Images provided with permission from Seth Jacobsen, Adventure Driven.

Dusty Wooddell's picture

Dusty Wooddell is a professional photographer based in the Southwestern United States. Self-proclaimed thinker, opportunity seeker, picky eater, observer of things.

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This is SEXY!

Thank You, We call her Sexy Lexy

BAD ASS RIG! i need this for all my desert racing coverage

Thank You, Sexy Lexy the GX470 is for sale you know :)

Whoever snags it is getting bad ass rig for sure. What's next??

Excellent! Still at work and I have not read your article yet but the picture says everything. I was looking at the overland vehicle a month ago, Toyota Tacoma TRD pro will be my choice!

I was pretty sold on the whole idea when I read the article, and then I saw your Facebook cover photo - I think that says it all:

Not my photo, but AZ has the BEST sunsets

Love this! Got one of the last Xterra Pro's before they killed off production this year, precisely for this sort of thing :) Get's me and my kiddo to cool places during our road trips and camping. Truck will eventually get a bit more purpose built, but I regularly take it off the beaten path even in stock form...

Very cool

Same here :)

Thats what I call a Ultimate Adventure Photography Vehicle :-)

That looks like a lot of fun, pretty nicely put together piece of kit. Not a lot of Lexus owners willing to take a scratch to go off the road. :)

Mind you, I'm staying with my Wrangler. The 4 door has lots of cargo potential, just pull the rear seats. The rest of the mods are readily available for Jeeps, including the rooftop tent, as it's really hard to beat the modification potential of a Jeep.

Terrain is an interesting consideration also. I've taken my Jeep down some tight places in northern Ontario that you're simply not going to take a wider SUV through, so the ultimate vehicle probably has some regional caveats thrown in. :)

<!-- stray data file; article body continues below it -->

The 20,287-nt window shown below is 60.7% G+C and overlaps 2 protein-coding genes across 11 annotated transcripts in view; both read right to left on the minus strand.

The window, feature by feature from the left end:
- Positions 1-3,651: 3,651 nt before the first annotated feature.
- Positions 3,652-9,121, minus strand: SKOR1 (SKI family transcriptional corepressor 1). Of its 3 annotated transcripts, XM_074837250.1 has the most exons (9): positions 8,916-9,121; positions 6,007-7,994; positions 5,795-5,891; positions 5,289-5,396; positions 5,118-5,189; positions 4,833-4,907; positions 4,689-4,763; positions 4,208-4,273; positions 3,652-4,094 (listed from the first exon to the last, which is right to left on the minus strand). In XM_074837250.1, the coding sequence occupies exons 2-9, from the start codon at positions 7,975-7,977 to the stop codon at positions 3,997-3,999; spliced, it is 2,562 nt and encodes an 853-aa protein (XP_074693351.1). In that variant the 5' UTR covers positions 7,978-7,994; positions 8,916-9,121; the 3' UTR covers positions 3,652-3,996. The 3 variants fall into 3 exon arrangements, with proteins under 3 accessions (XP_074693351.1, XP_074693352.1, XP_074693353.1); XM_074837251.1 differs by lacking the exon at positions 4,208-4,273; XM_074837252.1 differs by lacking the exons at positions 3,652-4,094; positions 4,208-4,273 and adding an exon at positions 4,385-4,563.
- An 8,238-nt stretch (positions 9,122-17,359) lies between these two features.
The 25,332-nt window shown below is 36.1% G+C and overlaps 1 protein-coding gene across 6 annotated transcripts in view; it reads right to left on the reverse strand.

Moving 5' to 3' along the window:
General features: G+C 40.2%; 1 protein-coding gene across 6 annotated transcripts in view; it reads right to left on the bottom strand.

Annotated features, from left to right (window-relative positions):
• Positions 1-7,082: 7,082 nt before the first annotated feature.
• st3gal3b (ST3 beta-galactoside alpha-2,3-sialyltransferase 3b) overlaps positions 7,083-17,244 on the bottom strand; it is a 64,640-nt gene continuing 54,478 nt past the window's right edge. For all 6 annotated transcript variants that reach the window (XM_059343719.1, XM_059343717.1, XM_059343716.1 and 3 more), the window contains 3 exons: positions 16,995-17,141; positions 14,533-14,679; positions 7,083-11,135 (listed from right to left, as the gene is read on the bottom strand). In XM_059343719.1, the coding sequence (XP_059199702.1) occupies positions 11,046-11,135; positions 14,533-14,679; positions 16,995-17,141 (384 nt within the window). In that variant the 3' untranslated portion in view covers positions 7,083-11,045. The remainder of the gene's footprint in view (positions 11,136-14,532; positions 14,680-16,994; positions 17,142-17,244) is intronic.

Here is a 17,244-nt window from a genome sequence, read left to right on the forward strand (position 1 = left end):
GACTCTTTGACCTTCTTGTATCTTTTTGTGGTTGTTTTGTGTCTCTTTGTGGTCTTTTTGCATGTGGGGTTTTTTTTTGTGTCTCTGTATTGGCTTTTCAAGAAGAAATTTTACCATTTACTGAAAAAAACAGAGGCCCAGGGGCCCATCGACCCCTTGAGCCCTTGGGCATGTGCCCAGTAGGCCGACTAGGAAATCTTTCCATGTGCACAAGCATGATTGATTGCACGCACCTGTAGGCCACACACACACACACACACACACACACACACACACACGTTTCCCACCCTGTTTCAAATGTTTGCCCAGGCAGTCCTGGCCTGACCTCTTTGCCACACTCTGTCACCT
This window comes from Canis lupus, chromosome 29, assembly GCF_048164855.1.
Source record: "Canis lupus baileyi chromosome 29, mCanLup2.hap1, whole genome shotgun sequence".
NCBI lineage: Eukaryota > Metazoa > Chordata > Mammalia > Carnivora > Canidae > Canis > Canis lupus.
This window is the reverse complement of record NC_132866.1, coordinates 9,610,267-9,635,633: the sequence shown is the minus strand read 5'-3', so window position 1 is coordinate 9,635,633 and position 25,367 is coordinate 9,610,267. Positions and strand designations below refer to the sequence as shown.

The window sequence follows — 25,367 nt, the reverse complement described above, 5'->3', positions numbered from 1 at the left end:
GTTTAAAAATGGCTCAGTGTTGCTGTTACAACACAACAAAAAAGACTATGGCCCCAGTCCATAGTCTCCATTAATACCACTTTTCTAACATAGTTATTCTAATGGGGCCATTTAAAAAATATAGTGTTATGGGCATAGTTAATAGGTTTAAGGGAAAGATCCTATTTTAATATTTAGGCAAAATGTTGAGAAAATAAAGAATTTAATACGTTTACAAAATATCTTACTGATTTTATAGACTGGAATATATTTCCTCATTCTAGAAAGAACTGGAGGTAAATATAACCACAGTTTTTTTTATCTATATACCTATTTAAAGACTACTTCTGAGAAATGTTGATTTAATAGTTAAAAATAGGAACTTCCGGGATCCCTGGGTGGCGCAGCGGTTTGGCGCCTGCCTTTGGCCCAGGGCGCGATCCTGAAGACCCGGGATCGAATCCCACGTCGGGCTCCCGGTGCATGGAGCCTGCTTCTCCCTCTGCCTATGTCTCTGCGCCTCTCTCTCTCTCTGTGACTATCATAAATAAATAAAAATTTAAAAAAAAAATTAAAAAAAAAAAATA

All these motors are for wimps. A local art museum has a 1800s western photo exhibit. Included is a photograph of a mule carrying a 20x24 camera for glass plates tied on one side. One the other is a large box for the plates. Other mules are carrying the rest of the stuff. That's when "photographer" was an unknown word. They were operators.

Honda Element Ecamper. It's the way to go.

these are customized in cali right?

My non-daily does exactly what it needs to and has taken me everywhere with no complaints!

My husband bought me a Lexus 400h with the knowledge of knowing that yes, it will go off road and I will beat it up. I've been slowly adding things to it (as right now im buried in wedding season). Its been on long distances road trips through California and Washington, so heres to many more! Being a hybrid, we get decent gas mileage and being a Lexus, I know I can depend on it. I grew up constantly working on my cars, its nice not having to do that now

Next is solid camera storage built into the back....

That Lexus might be one of the coolest rigs I've ever seen. Great job on the build!

This is what I used for a couple of years. E-350 6.0 diesel, converted to 4x4. Interior was done by myself. It was a very capable, roomy and comfortable vehicle. I sold it due to being extremely noisy. Despite my efforts to damp the motor's noise, I had to use earplugs on longer trips. I'm thinking to build another, this time I'm getting one with a V-8 or V-10 petrol engine...

All but one of those photos was taken within an hour of Flagstaff... based out of Flag? I used an Isuzu Trooper for my rig for a while and loved it; footprint of a mid-size, cargo of a full size, articulation was best in class. I use a 4Runner for adventures now, but space is an issue.

I roll an Xterra and a VW bus -

Personally i've found my boring, standard Outback to be way more than sufficient for going about anywhere offroad. I've only gotten stuck once and that was all entirely my fault.

I always love this automobile. An investment you will never regret.

All the really good places in Feather River Country are up some unmarked dirt road. I was bashing my Chrysler Town & Country pretty bad, so I traded it for a Jeep Liberty. Now I have 2 joys: Landscape Photography, of course, and 4-wheelin' the Sierra Nevadas. There's enough room for my camera gear, my mobility aide (a Segway), and enough oxygen for about 16 hours of fun in the great outdoors. Since I live right in the middle of these mountains, it's a short drive home and I can go out for more any time I want.

Love this! I have been enjoying the adventurous life this past year. My husband is the driver and I'm the photographer.